In 2008 Kwame founded the Educating Girls to Empower
Girls (EG2) initiative in Ghana and partnered with the Revolutionary
Underground (http://www.revolutionaryunderground.org/about_us) to create the Circle of Sisters Mentoring
program and Girls Learning Hub for vulnerable girls.
Lorna Hogan is the Director of the Rebecca Project. She directs Rebecca Project’s Sacred Authority Women’s Advocacy and Sacred Daughters Advocacy which is a leadership and empowerment program for girls. Ms. Hogan also conducts a weekly written, spoken and expressed word workshop at the DC Jail for Women’s Correctional Treatment Facility and Guadenzia, Inc., an alternative sentencing family treatment program in Baltimore, Maryland.
A mother of four children, Ms. Hogan attributes her eleven years in recovery and the end of her drug-related criminal activities to the opportunity she and her children were afforded by a comprehensive family-based treatment program where they could heal together as a family.
Ms. Hogan is a graduate of Montgomery College’s Continuing Education Program and is an active PTA mom in the Montgomery County School District.
Lorna has been featured in several publications in the Washington Post and Silent Treatment-Addiction in America, and in an article Criminal Justice Cycle Must End: Time for Treatment, Not More Prisons, by Dr. Henrie M. Treadwell, Morehouse School of Medicine, and “A Ray of Hope” an article in the Reentry Bridge Network Newsletter.
is a Women’s Rights activist and the Depo Provera Expert & Victims Coordinator for Attorney
Willie Gary. Elaine studied psychology at New York City Tech and is establishing the Elaine Riddick Sister Sanctuary for girls at risk.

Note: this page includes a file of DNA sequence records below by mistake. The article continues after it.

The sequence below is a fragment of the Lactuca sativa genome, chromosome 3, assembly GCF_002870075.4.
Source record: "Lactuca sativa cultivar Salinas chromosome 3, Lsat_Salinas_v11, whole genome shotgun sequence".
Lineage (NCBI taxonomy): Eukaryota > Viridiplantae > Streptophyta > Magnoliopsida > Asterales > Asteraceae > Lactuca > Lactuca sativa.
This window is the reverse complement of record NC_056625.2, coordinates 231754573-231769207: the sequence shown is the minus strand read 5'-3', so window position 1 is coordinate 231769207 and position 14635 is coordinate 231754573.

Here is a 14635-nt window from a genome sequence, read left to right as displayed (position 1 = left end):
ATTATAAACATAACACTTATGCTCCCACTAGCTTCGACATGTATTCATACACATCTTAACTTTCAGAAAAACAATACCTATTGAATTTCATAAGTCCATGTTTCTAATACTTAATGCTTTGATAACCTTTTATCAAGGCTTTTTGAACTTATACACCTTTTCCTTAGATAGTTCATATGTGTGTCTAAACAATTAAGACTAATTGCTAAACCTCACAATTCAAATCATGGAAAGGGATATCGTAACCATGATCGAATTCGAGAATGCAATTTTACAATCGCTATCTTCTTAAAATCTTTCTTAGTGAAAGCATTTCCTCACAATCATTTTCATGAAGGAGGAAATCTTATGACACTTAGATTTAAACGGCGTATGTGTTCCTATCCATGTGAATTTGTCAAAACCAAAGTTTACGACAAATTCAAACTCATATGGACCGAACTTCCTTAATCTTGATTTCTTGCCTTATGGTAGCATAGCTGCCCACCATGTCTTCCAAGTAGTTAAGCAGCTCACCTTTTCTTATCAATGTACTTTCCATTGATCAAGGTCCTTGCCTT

Ms. Riddick is an African-American
woman who, as a 14-year-old girl in 1968, was forcibly sterilized by the Eugenics Board of North Carolina, which argued that she was
"feebleminded" and "promiscuous" in accordance with the policies
of Dr Alan Guttmacher and Margaret Sanger. Elaine waged a 40 year battle for
justice winning 10million dollars for surviving victims.
Prior to her
sterilization, Elaine had been kidnapped, molested, and raped. Elaine Riddick was
living with her grandmother, Maggie Woodard, when a social worker discovered
her pregnancy. The illiterate Woodard signed an X on a consent form, not
knowing what it was, only that if she didn't sign, Elaine would be sent to an orphanage.
Elaine Riddick has a brilliant Son Tony Riddick who lives in North Carolina.
Elaine has appeared on all major TV networks including NBC with Brian
Williams, People Magazine, Newsweek, Time, and others, and is a subject of a
new Lifetime movie in development.
Elaine can be reached at ElaineRiddick5@gmail.com / 7703540583
Abena Ninnette Boakye is the Director of Rebecca Project's "Educating Girls to Empower Girls Initiative (EG²)" in Ghana. She has been a community advocate and organizer for the Okyenhene (pronounced: o-chin-hini) for over six years. The Okyenhene is the King of Akyem Abuakwa in the Eastern Region of Ghana. Abena coordinated the King's HIV/AIDS and education efforts for poor women and families. As the Okyenhene's community director for women, Abena, organized workshops that targeted secondary school girls and young women to get tested for STDs and to practice safe sex. She also incorporates the art of jewelry making and cultural dancing as mediums to motivate girls and young women to attend her health workshops.